3.2.1 At the oral proceedings before the board, both parties agreed that D2 is the closest prior art. In the written appeal proceedings, however, the opponent had only mentioned D7 as the closest prior art and it was used to attack inventive step of auxiliary request 1, not the main request.
3.2.2 As already explained in the board's communication, D7 is not the closest prior art. D7 discusses properties of individual rebaudiosides, not of mixtures thereof. Moreover, there is no information in D7 concerning taste properties of rebaudioside D or how to reduce aftertaste. In addition, no arguments were provided by the opponent regarding why D7 might qualify as an appropriate closest prior art document and why the opposition division erred in its conclusion when considering D2 as the closest prior art.
3.2.3 As set out in point 1 above, the patent in suit addresses a method to mask, decrease (i.e. reduce) or eliminate bitterness in a sweet composition. Similarly, D2 relates to a method of masking the bitter aftertaste of stevia extract using maltol; on combining maltol with stevia extract in sweetener compositions, the bitter aftertaste is masked to acceptable limits. Very small quantities of maltol are required in order to obtain this effect (paragraphs  and ).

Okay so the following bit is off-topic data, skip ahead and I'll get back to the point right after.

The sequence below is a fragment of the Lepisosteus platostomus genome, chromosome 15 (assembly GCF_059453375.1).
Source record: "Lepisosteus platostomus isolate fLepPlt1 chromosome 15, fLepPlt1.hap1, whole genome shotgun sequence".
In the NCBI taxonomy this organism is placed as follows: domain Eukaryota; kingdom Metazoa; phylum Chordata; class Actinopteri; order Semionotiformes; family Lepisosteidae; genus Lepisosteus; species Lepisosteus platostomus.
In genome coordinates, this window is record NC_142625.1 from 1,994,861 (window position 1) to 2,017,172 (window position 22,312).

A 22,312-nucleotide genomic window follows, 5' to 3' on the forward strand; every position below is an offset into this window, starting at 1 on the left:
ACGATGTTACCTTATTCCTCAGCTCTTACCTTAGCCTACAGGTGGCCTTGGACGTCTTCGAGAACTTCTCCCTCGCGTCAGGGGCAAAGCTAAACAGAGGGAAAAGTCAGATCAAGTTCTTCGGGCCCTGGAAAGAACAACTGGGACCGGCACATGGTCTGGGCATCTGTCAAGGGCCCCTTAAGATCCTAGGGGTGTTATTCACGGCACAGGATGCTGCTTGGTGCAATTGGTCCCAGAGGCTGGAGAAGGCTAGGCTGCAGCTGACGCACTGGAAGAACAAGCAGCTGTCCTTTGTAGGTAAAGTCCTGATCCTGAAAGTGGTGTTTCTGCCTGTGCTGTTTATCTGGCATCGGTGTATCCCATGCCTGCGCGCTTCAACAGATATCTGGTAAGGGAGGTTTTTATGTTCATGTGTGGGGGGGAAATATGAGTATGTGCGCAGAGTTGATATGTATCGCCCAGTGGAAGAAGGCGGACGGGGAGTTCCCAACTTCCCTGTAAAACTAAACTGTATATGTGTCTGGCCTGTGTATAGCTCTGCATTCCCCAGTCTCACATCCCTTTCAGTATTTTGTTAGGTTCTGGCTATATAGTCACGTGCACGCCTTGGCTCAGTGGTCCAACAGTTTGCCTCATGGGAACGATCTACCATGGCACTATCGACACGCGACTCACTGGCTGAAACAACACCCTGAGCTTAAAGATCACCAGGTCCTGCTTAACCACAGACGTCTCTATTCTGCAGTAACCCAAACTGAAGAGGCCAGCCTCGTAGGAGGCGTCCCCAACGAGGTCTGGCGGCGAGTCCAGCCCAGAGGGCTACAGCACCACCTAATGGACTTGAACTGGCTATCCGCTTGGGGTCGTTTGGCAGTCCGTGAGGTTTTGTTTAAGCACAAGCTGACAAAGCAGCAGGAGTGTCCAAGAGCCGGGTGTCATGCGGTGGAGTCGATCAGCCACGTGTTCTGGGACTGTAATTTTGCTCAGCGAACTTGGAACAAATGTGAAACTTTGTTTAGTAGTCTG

3.2.4 Accordingly, the question of inventive step is to be assessed starting from D2 as closest prior art.
3.2.5 The parties also agreed that claim 1 differs from D2 in the step of adding at least 0.5% rebaudioside D by weight to the sweetener.
3.3 Starting from D2, the technical problem is to provide a (further) method for masking, reducing or eliminating bitter aftertaste of a sweetener.
3.4 An issue in dispute was whether the technical problem was solved.
3.4.1 The patent's experimental section describes among other things sensoric experiments comparing a composition which includes purified rebaudioside A (and no rebaudioside D) with a composition based on a combination of rebaudioside A and D in a weight ratio of 98:2. The results show that the composition which includes rebaudioside A and D does not have a bitter aftertaste (paragraph ).
3.4.2 During opposition proceedings, the patent proprietor filed further experimental evidence to demonstrate the technical effect, namely D13 to D15.
In the experimental tests, samples are prepared in which an increasing amount of rebaudioside D is added to a constant amount of sweetener (D13: rebaudioside A; D14: rebaudioside B; D15: stevioside). In each test, the samples are formulated to contain
- only the sweetener (first sample),
- a weight ratio of sweetener to rebaudioside D of 99.5 to 0.5 (second sample),